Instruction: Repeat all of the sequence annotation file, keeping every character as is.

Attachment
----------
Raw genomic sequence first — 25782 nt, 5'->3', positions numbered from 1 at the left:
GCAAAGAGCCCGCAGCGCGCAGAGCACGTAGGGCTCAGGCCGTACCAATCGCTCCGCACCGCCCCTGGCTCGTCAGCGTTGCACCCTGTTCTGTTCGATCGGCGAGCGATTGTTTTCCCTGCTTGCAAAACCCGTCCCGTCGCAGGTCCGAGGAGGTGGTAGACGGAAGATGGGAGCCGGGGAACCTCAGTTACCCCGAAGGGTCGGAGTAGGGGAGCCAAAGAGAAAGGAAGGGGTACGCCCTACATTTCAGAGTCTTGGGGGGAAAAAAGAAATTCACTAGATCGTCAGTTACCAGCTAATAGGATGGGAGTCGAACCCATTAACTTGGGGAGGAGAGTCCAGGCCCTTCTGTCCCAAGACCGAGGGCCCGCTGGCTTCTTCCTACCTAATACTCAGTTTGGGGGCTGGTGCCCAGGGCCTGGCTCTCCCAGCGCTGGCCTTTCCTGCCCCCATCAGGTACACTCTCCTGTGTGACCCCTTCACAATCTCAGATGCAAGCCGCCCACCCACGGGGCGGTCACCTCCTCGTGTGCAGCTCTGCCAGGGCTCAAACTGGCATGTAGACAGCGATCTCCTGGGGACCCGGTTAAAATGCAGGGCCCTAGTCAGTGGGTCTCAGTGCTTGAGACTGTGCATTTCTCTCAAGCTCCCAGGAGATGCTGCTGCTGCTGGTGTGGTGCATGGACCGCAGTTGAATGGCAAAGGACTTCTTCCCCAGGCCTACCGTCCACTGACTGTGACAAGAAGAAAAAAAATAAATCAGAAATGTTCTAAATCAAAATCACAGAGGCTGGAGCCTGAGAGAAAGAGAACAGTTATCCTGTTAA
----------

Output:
Raw genomic sequence first — 25782 nt, 5'->3', positions numbered from 1 at the left:
GCAAAGAGCCCGCAGCGCGCAGAGCACGTAGGGCTCAGGCCGTACCAATCGCTCCGCACCGCCCCTGGCTCGTCAGCGTTGCACCCTGTTCTGTTCGATCGGCGAGCGATTGTTTTCCCTGCTTGCAAAACCCGTCCCGTCGCAGGTCCGAGGAGGTGGTAGACGGAAGATGGGAGCCGGGGAACCTCAGTTACCCCGAAGGGTCGGAGTAGGGGAGCCAAAGAGAAAGGAAGGGGTACGCCCTACATTTCAGAGTCTTGGGGGGAAAAAAGAAATTCACTAGATCGTCAGTTACCAGCTAATAGGATGGGAGTCGAACCCATTAACTTGGGGAGGAGAGTCCAGGCCCTTCTGTCCCAAGACCGAGGGCCCGCTGGCTTCTTCCTACCTAATACTCAGTTTGGGGGCTGGTGCCCAGGGCCTGGCTCTCCCAGCGCTGGCCTTTCCTGCCCCCATCAGGTACACTCTCCTGTGTGACCCCTTCACAATCTCAGATGCAAGCCGCCCACCCACGGGGCGGTCACCTCCTCGTGTGCAGCTCTGCCAGGGCTCAAACTGGCATGTAGACAGCGATCTCCTGGGGACCCGGTTAAAATGCAGGGCCCTAGTCAGTGGGTCTCAGTGCTTGAGACTGTGCATTTCTCTCAAGCTCCCAGGAGATGCTGCTGCTGCTGGTGTGGTGCATGGACCGCAGTTGAATGGCAAAGGACTTCTTCCCCAGGCCTACCGTCCACTGACTGTGACAAGAAGAAAAAAAATAAATCAGAAATGTTCTAAATCAAAATCACAGAGGCTGGAGCCTGAGAGAAAGAGAACAGTTATCCTGTTAA